I have recently completed my first full reading of David Hick’s work, Norms and Nobility. I have read at it prior to this reading, I just never actually read it fully. I still don’t pretend to get it, but I did get through it, and that is no mean accomplishment. I will more fully blog out my thoughts, but for now, let me simply sing it’s praise.
Hicks has set forth a vision for a school that in the theoretical level I love, I just don’t know if it can actually work. I am not a pragmatist, I just am not as much of an idealist as DH. That students would flourish in such a school is a safe bet. An assured one at that. That he has had trouble even getting it realized at his actual school of influence, The Darlington School in Georgia, is indicative that if he can’t make it happen, then who am I to try? But then, is that not the tyrannizing image that he was shooting for.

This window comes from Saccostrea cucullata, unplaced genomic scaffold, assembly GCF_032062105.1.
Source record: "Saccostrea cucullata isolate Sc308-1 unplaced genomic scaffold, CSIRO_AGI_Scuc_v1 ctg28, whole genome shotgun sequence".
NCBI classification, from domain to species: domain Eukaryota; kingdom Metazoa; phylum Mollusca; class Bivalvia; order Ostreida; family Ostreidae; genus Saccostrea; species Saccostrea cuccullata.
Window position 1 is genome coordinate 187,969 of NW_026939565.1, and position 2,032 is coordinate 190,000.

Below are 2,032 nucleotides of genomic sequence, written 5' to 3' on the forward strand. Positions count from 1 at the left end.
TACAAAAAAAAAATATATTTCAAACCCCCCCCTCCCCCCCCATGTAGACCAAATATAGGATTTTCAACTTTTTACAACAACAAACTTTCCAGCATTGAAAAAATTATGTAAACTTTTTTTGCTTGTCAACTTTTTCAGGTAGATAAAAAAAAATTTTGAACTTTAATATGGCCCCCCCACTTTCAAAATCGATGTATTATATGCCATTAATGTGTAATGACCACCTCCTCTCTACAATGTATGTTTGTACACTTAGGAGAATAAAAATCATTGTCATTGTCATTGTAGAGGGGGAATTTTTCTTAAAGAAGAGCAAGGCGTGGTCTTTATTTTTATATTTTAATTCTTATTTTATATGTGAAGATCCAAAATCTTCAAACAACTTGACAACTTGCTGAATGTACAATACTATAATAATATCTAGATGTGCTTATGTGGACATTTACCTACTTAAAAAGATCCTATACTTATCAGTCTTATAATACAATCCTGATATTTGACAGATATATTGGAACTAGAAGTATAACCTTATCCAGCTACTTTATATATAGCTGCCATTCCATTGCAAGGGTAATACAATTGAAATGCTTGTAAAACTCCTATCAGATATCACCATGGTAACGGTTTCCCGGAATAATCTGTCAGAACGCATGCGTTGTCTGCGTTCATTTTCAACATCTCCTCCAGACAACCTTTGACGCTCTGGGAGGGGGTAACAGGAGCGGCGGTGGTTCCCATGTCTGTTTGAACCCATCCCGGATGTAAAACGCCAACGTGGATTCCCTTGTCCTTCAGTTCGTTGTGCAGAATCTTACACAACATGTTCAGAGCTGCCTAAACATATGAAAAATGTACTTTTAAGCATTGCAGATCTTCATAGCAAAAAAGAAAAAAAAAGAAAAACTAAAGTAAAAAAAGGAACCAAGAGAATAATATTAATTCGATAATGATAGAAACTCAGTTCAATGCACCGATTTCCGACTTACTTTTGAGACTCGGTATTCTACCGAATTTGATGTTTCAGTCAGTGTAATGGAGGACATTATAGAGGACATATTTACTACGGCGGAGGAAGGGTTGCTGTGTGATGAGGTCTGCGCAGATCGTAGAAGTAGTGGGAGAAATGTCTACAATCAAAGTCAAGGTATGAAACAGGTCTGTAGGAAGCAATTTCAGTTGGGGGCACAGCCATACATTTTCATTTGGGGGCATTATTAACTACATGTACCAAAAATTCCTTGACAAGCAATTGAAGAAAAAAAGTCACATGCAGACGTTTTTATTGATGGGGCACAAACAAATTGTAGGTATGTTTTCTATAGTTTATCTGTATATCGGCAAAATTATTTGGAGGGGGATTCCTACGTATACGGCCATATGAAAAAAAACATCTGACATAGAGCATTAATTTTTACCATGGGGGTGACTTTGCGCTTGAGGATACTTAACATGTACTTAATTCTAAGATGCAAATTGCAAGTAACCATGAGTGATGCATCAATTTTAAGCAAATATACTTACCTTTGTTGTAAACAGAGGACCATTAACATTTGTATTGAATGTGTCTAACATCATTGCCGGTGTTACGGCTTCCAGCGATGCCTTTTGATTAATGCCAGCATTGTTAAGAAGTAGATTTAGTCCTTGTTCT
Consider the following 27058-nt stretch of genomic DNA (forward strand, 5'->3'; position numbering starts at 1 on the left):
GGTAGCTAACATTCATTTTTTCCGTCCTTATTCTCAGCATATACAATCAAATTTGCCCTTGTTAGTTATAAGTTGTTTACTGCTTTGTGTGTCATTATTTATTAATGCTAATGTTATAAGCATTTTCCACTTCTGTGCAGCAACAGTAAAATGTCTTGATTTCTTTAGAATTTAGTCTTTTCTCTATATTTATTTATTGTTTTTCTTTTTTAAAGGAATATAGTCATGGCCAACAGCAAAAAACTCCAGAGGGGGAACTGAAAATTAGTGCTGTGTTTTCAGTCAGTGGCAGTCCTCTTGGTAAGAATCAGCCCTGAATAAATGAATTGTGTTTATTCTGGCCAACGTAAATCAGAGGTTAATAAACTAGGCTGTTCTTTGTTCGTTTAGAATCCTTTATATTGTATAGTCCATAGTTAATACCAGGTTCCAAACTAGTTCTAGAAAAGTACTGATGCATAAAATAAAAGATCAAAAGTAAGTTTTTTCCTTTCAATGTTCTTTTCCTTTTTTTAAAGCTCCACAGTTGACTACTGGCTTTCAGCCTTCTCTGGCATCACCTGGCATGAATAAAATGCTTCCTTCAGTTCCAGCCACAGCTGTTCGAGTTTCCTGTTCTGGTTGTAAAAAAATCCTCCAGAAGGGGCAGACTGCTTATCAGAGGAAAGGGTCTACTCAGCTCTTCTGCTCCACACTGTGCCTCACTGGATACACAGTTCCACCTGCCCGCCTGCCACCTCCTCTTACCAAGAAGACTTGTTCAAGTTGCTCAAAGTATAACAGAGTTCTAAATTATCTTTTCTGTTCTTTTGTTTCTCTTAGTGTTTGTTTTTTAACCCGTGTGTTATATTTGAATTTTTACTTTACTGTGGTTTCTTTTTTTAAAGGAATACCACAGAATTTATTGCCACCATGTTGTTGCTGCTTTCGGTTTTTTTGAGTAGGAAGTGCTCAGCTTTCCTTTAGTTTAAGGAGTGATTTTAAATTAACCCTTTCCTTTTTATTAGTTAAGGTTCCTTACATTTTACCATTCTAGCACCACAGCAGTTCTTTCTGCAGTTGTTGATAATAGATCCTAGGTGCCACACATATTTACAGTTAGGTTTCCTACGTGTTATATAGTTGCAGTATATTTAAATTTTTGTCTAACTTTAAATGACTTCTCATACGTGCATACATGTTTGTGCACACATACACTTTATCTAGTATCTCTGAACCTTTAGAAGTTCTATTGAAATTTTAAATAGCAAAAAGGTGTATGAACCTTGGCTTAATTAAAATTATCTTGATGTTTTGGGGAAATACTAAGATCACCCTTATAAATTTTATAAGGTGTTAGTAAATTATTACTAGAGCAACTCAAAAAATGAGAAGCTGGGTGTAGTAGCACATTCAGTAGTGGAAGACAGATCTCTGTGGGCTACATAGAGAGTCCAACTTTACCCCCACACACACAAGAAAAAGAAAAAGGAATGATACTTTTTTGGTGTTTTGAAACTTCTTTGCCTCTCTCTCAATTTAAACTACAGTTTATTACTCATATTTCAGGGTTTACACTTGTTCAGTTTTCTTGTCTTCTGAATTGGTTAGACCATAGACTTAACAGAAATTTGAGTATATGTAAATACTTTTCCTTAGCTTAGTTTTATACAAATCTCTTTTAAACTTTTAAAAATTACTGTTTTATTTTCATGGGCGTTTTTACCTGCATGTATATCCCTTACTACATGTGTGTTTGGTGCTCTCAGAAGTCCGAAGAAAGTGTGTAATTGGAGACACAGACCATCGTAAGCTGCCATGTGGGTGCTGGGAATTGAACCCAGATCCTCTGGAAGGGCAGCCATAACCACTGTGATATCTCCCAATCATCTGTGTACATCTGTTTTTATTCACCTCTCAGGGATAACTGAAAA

Perhaps the best way to describe the book then is so “high” as to bring anyone who reads up a notch regardless of their current strata. He certainly is not writing so much a diatribe, though there are the inevitable comparisions to the current modes of schooling, but rather he seems to simply be imagining in the very best sense the best that could be if school were able to be perfect.
I think he comes very close in balancing rigor with joy. I don’t know how that looks, because I have never seen it. But I now, having read DH’s work, want more than ever to see it even for a moment before I die. What does it mean to build a learner who loves learning enough to rejoice in the difficult task of actually learning?
David, I raise a glass to you, and hope that sometime in the future I can do more than merely babble incoherent praise.